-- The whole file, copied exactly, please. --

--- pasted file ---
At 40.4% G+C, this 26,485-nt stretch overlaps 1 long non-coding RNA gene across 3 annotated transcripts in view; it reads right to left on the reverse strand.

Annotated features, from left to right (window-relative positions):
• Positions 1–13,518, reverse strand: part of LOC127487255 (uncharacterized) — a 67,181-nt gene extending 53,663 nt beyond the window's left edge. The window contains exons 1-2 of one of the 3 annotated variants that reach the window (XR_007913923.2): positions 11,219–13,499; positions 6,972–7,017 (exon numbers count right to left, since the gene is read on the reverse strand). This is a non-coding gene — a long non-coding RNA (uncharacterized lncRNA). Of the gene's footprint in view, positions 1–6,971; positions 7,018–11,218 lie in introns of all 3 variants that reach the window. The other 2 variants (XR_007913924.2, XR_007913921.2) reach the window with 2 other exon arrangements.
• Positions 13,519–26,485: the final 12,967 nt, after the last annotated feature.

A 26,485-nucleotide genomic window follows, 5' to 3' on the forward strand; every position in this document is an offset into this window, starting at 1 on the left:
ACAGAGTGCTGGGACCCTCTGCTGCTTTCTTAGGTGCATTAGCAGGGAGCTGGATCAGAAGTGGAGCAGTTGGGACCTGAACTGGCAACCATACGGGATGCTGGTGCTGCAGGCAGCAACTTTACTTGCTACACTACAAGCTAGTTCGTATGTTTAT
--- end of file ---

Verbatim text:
At 40.4% G+C, this 26,485-nt stretch overlaps 1 long non-coding RNA gene across 3 annotated transcripts in view; it reads right to left on the reverse strand.

Annotated features, from left to right (window-relative positions):
• Positions 1–13,518, reverse strand: part of LOC127487255 (uncharacterized) — a 67,181-nt gene extending 53,663 nt beyond the window's left edge. The window contains exons 1-2 of one of the 3 annotated variants that reach the window (XR_007913923.2): positions 11,219–13,499; positions 6,972–7,017 (exon numbers count right to left, since the gene is read on the reverse strand). This is a non-coding gene — a long non-coding RNA (uncharacterized lncRNA). Of the gene's footprint in view, positions 1–6,971; positions 7,018–11,218 lie in introns of all 3 variants that reach the window. The other 2 variants (XR_007913924.2, XR_007913921.2) reach the window with 2 other exon arrangements.
• Positions 13,519–26,485: the final 12,967 nt, after the last annotated feature.

A 26,485-nucleotide genomic window follows, 5' to 3' on the forward strand; every position in this document is an offset into this window, starting at 1 on the left:
ACAGAGTGCTGGGACCCTCTGCTGCTTTCTTAGGTGCATTAGCAGGGAGCTGGATCAGAAGTGGAGCAGTTGGGACCTGAACTGGCAACCATACGGGATGCTGGTGCTGCAGGCAGCAACTTTACTTGCTACACTACAAGCTAGTTCGTATGTTTAT